The time-independent nature of the charge injection can be explained by considering FIG. 6. When one of the switch units connects its respective capacitor to VRef, this causes a charge to be instantaneously transferred to the base plate of that capacitor. This causes an immediate alteration in the electrostatic force experienced by the input current flowing via the output node through the capacitors. This change in electrostatic force means that the voltage at the output node changes instantaneously by an amount proportional to VRef. The electric charge on each plate of the two capacitors changes with time as charge flows from one plate to the other and as the input current flows through the capacitors via the output node. However, if the two capacitors have the same capacitance, the movement of charge associated with one capacitor has an equal and opposite effect on the electrostatic force experienced by the input current at the output node to the other capacitor. Therefore, the instantaneous change in voltage at the output node is retained while the capacitor remains connected to VRef and the other capacitor remains connected to ground.

The change in voltage at the output node caused by connecting a capacitor in an array of equal capacitors to VRef is equal to VRef divided by the number of capacitors in the array.

A sigma-delta modulator as shown in FIG. 6 may be advantageous because the instantaneous charge introduced by means of the integrator capacitor is independent of time. Therefore, the feedback part of the modulator is insensitive to clock jitter. The amount of charge injected by the feedback loop is also linear and unaffected by quantizer metastability. The modulator shown in FIG. 6 therefore offers improved performance over pre-existing sigma-delta modulators.

A further advantage of the sigma-delta modulator as shown in FIG. 6 may be that the charge is injected instantaneously. This is an improvement over switched-capacitor implementations in which one clock cycle is required to integrate the current feedback. The instantaneous charge injection improves the stability of the feedback loop and also offers the opportunity to introduce intentional delay into the feedback loop. Such intentional delay could be used, for example, for additional regeneration of the quantizer or for dynamic element matching (DEM) of the DAC elements.

In order to move the modulator feedback from the input of the integrator to the output of the integrator, an integrator may be included in the feedback path. This keeps the noise transfer function of the modulator unchanged. The feedback integrator is suitably a digital counter arranged to receive the digital output signal (i.e. the quantised version of the voltage at the output node). A sigma-delta modulator including a digital integrator in the feedback path is shown in FIG. 7 (at 704).

The digital integrator may be arranged to sum the digital values represented by the digital output signal at any given sampling instant. So, for example, if the digital output signal is a binary signal, the digital integrator will increase its ‘count’ by one if the digital output signal has a voltage level representing a ‘one’ and decrease its count by one if the digital output signal has a voltage level representing a ‘zero’.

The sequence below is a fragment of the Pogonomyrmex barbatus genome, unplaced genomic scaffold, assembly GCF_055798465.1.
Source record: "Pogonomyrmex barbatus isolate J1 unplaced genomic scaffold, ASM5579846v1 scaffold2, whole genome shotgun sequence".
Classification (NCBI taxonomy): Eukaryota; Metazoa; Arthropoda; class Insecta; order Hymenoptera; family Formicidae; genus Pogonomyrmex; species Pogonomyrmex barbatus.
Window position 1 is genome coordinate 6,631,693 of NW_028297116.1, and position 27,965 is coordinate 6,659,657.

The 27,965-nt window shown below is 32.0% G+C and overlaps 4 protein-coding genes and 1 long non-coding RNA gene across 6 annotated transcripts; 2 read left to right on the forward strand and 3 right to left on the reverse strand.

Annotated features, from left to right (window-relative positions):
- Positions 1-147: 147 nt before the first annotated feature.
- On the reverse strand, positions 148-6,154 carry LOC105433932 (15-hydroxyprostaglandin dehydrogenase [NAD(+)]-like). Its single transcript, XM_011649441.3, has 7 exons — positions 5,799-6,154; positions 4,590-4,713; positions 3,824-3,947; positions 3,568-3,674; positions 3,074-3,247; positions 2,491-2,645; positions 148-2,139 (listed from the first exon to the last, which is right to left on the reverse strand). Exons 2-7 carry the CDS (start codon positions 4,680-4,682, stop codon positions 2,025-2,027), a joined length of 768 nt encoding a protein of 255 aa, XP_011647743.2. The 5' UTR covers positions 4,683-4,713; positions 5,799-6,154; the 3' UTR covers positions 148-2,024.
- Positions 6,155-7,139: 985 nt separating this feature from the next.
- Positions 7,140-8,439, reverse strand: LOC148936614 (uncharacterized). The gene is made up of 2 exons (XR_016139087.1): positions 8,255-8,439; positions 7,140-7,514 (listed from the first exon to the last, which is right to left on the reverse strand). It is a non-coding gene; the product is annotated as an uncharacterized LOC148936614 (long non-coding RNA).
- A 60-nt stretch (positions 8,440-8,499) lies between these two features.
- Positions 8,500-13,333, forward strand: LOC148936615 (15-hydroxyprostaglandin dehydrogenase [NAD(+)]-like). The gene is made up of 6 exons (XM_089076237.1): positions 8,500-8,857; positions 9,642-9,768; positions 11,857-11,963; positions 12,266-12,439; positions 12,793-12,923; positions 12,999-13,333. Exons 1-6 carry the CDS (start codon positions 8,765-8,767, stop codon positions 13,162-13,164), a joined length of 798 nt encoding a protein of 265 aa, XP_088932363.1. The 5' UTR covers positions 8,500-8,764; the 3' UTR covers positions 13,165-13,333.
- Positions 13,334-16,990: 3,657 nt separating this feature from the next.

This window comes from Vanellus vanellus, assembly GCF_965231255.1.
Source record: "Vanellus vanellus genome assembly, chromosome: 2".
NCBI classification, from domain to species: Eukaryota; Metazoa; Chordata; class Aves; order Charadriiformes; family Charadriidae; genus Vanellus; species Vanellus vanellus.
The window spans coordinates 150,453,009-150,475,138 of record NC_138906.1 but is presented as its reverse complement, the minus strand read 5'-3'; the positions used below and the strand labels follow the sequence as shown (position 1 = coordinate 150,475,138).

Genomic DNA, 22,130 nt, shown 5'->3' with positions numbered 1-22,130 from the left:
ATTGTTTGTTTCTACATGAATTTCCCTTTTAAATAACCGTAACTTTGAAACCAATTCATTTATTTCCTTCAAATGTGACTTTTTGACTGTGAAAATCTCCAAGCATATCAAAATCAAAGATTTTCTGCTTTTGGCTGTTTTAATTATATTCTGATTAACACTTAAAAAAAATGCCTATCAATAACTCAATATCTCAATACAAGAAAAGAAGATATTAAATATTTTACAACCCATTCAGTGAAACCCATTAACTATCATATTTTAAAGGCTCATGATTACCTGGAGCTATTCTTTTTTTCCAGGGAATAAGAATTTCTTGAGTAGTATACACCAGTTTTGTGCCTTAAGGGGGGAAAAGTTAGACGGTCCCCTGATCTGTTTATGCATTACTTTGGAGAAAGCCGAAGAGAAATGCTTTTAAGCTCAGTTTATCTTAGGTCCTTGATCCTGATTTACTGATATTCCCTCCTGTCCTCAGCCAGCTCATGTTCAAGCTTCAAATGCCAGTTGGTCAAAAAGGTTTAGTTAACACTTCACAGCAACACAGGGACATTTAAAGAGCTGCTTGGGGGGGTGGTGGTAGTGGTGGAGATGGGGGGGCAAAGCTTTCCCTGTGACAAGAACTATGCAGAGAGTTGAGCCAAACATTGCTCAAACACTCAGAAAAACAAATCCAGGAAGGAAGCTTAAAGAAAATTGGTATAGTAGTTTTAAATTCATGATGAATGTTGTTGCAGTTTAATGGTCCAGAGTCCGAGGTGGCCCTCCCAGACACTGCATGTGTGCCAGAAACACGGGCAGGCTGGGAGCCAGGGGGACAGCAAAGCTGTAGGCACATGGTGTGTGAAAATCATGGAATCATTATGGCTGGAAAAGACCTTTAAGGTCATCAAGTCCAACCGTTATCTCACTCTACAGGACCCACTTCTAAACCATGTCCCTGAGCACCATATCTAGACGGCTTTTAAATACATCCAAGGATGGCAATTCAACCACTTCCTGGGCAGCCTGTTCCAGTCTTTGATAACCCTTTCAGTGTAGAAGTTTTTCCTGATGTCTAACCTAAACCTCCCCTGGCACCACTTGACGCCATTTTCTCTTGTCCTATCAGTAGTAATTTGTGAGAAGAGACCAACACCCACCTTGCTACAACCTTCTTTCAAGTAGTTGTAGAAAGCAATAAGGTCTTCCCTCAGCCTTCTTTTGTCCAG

The digital integrator may control the switching of the plurality of switch units. For example, in FIG. 7 each of the switch units is shown receiving a respective control line 707. By triggering an appropriate control line the digital integrator can cause the associated switch unit to connect its respective capacitor to either VRef or ground.

The digital integrator is suitably a multi-bit integrator (as shown in FIG. 7). The multi-bit digital integrator acts as a tracking quantizer for the low frequency signal of interest. The modulator therefore exhibits the performance of a modulator having an N-bit quantizer (e.g. reduction in jitter sensitivity, improved signal-to-noise ratio), but with only a single-bit quantizer.

FIG. 7 shows a modulator in which the capacitive element is a capacitor array 702, i.e. a plurality of capacitors connected in parallel. In FIG. 7, the capacitor array consists of N capacitors. The array therefore appears as a single capacitor having a capacitance C to the input current. Each capacitor in the array has an individual capacitance of C/N. Each of the capacitors in the array is connected to its own respective switch unit 703.

Each of the switch units is controlled by the output of the digital integrator. The number of switch units that momentarily connect their respective capacitors to VRef during a sampling period is determined by the ‘count’ of the digital integrator (FCOUNT) during that sampling period. If the number of capacitors in the capacitor array is N, the digital integrator is suitably arranged to ‘count’ from −N/2 to N/2. The control unit causes an additional capacitor to be connected to VRef for each step-wise increase of the ‘count’ and an additional capacitor to be connected to ground for each step-wise decrease of the ‘count’. If the ‘count’ is zero, then half of the capacitors in the capacitor array are connected to VRef and half are connected to ground.